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Neither PNG nor JPEG provides a way to say "compress this image to exactly X bytes."

Just because your image software doesn't have a slider for this, doesn't mean that isn't exactly what you are doing. When you prepare an JPG for the web, you select a compression ratio. If the final image isn't small enough, you select a higher compression ratio and try again, till you hit the desired size.

There's no ratio dial for PNG images though. The only way to make the file smaller is to resize it. Again, there's no dial or slider for "desired file size". You shrink the image until it is the desired file size.

Both these processes degrade the image.

merlyns view is only arse-forwards if you are facing the wrong way (arse-backwards makes no sense, your arse is always backwards) . merlyn has thought about the situation and noticed that both resizing something and lossily compressing something result in less of an intangible thing, which usually gets called 'information'.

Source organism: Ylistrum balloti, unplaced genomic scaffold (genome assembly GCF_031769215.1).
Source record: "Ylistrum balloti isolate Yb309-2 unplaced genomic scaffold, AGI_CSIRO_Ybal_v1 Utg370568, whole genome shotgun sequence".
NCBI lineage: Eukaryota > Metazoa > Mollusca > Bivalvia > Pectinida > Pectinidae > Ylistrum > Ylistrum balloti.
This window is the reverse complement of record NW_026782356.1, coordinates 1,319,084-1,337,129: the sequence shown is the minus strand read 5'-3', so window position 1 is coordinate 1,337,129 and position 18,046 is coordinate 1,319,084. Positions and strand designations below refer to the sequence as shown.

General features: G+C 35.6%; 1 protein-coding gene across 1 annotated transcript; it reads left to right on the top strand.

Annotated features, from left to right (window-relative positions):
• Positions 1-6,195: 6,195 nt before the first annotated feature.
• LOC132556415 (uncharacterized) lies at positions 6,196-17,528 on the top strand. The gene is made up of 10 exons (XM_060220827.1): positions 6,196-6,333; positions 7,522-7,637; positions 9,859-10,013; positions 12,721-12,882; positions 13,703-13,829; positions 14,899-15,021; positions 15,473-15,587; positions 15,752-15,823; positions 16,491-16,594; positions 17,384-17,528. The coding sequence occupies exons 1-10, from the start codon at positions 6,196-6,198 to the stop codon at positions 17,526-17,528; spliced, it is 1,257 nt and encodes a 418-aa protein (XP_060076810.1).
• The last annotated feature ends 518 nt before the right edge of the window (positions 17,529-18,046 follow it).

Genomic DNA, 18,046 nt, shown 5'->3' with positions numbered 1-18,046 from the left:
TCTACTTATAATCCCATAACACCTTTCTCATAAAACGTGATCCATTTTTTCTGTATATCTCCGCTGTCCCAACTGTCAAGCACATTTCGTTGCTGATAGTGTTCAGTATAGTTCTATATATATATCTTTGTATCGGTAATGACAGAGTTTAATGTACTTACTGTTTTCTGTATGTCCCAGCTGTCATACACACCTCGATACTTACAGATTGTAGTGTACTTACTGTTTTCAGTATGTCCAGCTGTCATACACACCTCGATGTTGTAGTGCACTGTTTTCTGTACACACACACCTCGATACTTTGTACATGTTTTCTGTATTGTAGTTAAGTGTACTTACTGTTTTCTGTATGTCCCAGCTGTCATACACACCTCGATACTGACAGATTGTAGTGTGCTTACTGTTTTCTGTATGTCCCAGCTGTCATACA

Yes, he made a silly statement with "jpeg is not lossless", although it can work in lossless mode if you want it too. But he then made the good point that thanks to the design of JPG's algorithm, JPG usually gives better. more accurate pictures than a PNG of the same size.

And regarding the satellite imagery - the same situation as the web occurs, but because you are focussing on the word 'lossless', you are missing the bigger picture, where the trade-off is made.

When the Martian lander transmitted its pictures back, the engineers had to make a choice. They had a fixed (quite small) bandwidth. That's like the file size merlyn was talking about. To fit a picture into this bandwidth, they could either: reduce the picture size or lossily compress it.

I didn't believe in evil until I dated it.

In reply to Re: Re: •Re: GIF patent by jepri
in thread GIF patent by didier

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